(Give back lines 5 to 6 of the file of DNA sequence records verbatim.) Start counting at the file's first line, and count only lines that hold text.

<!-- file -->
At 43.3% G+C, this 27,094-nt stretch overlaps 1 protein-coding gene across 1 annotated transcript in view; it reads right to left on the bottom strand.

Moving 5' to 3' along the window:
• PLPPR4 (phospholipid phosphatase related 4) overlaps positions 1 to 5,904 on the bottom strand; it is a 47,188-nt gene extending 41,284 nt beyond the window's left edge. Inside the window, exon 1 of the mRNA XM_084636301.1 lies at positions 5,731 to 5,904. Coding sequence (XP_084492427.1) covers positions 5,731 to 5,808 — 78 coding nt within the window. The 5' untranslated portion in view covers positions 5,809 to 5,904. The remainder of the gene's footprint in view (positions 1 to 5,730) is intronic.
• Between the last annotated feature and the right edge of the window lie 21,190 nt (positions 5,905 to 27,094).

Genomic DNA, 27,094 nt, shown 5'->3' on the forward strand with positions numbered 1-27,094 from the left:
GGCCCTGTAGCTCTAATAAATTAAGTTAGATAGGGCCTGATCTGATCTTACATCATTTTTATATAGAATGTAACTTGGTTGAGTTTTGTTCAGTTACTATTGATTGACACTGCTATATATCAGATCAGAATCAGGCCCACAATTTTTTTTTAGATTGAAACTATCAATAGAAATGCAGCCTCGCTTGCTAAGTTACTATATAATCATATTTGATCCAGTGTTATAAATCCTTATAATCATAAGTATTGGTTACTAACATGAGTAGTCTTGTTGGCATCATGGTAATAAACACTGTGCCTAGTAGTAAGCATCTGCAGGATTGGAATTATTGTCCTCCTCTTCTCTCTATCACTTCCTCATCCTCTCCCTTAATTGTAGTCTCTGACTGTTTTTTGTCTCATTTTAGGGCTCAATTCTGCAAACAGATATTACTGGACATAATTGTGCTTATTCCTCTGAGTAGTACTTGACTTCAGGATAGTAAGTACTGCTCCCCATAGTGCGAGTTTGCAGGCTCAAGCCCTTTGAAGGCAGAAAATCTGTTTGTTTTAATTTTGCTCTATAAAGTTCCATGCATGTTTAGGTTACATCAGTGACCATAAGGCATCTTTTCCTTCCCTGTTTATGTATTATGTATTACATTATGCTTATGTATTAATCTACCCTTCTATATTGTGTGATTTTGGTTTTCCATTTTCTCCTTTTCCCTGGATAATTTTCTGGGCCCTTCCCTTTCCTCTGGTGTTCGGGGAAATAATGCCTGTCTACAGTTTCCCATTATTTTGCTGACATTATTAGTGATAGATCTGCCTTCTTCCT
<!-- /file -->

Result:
Genomic DNA, 27,094 nt, shown 5'->3' on the forward strand with positions numbered 1-27,094 from the left:
GGCCCTGTAGCTCTAATAAATTAAGTTAGATAGGGCCTGATCTGATCTTACATCATTTTTATATAGAATGTAACTTGGTTGAGTTTTGTTCAGTTACTATTGATTGACACTGCTATATATCAGATCAGAATCAGGCCCACAATTTTTTTTTAGATTGAAACTATCAATAGAAATGCAGCCTCGCTTGCTAAGTTACTATATAATCATATTTGATCCAGTGTTATAAATCCTTATAATCATAAGTATTGGTTACTAACATGAGTAGTCTTGTTGGCATCATGGTAATAAACACTGTGCCTAGTAGTAAGCATCTGCAGGATTGGAATTATTGTCCTCCTCTTCTCTCTATCACTTCCTCATCCTCTCCCTTAATTGTAGTCTCTGACTGTTTTTTGTCTCATTTTAGGGCTCAATTCTGCAAACAGATATTACTGGACATAATTGTGCTTATTCCTCTGAGTAGTACTTGACTTCAGGATAGTAAGTACTGCTCCCCATAGTGCGAGTTTGCAGGCTCAAGCCCTTTGAAGGCAGAAAATCTGTTTGTTTTAATTTTGCTCTATAAAGTTCCATGCATGTTTAGGTTACATCAGTGACCATAAGGCATCTTTTCCTTCCCTGTTTATGTATTATGTATTACATTATGCTTATGTATTAATCTACCCTTCTATATTGTGTGATTTTGGTTTTCCATTTTCTCCTTTTCCCTGGATAATTTTCTGGGCCCTTCCCTTTCCTCTGGTGTTCGGGGAAATAATGCCTGTCTACAGTTTCCCATTATTTTGCTGACATTATTAGTGATAGATCTGCCTTCTTCCT